Cynthia M. Allen is a columnist for the Fort Worth Star-Telegram. Readers may send her email at [email protected].

Cynthia M. Allen


Discussion | 65 comments

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  • Mr. PracticalFebruary 24, 2014 - 6:06 am

    MIke, your thoughts? LOL!

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  • Mike KirchubelFebruary 24, 2014 - 6:24 pm

    Mr. P, I don't think the Repubs can pretend to be reasonable for 8 whole months.

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  • StRFebruary 24, 2014 - 7:23 pm

    Mr. P, I don't think the Progressive Liberal Democrats can pretend to be reasonable for even 5 whole minutes. It does seem so hopeless when no one wants to hear about the core of the problem....war for oil....International Bankers control our money....Corporations move jobs overseas....We do not make much in our own country.....Bloated Federal and State Government budgets.....an Immoral citizenry...... a perpetual welfare state.......and the problem that when 51% of the citizens find they can vote themselves the largesse of the public purse they will keep doing so....having no way to ultimately pay for the Goodies.....and this includes not just "the poor", but high paid Government bureaucrats, social policy wonks....corporations....the military industrial complex....everyone wants their bloated piece of the Government Pie.

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  • Mr. PracticalFebruary 24, 2014 - 7:48 pm

    StR, my solicitation to Mike was meant to be rhetorical. That being said, your answer was way better than his. I'm sending you a jar of cashews!

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  • The Enforcer felt Guilty....February 24, 2014 - 8:04 pm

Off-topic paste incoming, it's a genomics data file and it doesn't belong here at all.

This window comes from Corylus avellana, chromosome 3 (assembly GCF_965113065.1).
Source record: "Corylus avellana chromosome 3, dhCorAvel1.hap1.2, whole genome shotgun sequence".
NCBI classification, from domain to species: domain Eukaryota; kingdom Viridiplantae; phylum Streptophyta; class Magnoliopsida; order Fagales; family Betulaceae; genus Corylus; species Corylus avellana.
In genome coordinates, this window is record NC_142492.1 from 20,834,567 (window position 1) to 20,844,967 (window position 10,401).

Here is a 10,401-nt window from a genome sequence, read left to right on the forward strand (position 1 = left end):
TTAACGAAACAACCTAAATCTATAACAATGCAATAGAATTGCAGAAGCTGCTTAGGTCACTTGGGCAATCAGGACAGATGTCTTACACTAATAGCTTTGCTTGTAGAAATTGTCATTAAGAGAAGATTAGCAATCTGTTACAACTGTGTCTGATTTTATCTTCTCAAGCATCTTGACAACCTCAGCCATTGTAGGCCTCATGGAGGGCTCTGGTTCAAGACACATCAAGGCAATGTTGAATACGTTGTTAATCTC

Yesterday he bought me......CHOCOLATE COVERED CASHEWS......and he agreed to at least consider some cheaper acreages, so maybe he will get me a goat also. Very Interesting around here, many acreages are mixed in with the Newer tract housing so you see lots of cows, chickens, goats, sheep, horses, lamas, whenever driving across town.....Remember to kiss your wife Slowly, Tenderly and Passionately Mr. Practical.....but I am sure you already do this....

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  • The MisterFebruary 24, 2014 - 6:27 am

    Republicans get their marching orders... but not from Cynthia Allen.

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  • CD BrooksFebruary 24, 2014 - 6:57 am

    Wishful thinking. Oh yeah, she's in Texas, now it makes sense! ;)

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  • Danny BuntinFebruary 24, 2014 - 7:29 am

    This reads like it was written by a spiteful 14 year old.

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  • Danny BuntinFebruary 24, 2014 - 7:30 am

    The article, not you CD.

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  • Rich GiddensFebruary 24, 2014 - 8:20 am

    People are sick of the ''republicrat'' party and are ready to vote Libertarian.

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  • PornacFebruary 24, 2014 - 8:28 am

    Senator Cruz is an unforced Texas voter error.

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  • rlw895February 24, 2014 - 10:55 pm

    Good answer to Mr.P's question, Mike; succinct. That was my thought too. What this column asks Republicans to do is to hide their true nature and agenda until they get power, then spring it on us. The key is finding those distracting issues against Obama that might work. That's why it's ObamaCare all the time for them. Repeal! Repeal! Never mind there is no proposal for a workable alternative. They've bet the ranch on that one issue giving them power. We deserve what we get if we fall for it. It's a shame that this effort at national healthcare got to be the political punching bag it has, because it's an idea that deserves serious efforts to make work rather than being undermined by one side for political gain.

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  • Mr. PracticalFebruary 25, 2014 - 5:59 am

    It's obvious you're not really paying attention.

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  • rlw895February 25, 2014 - 7:19 am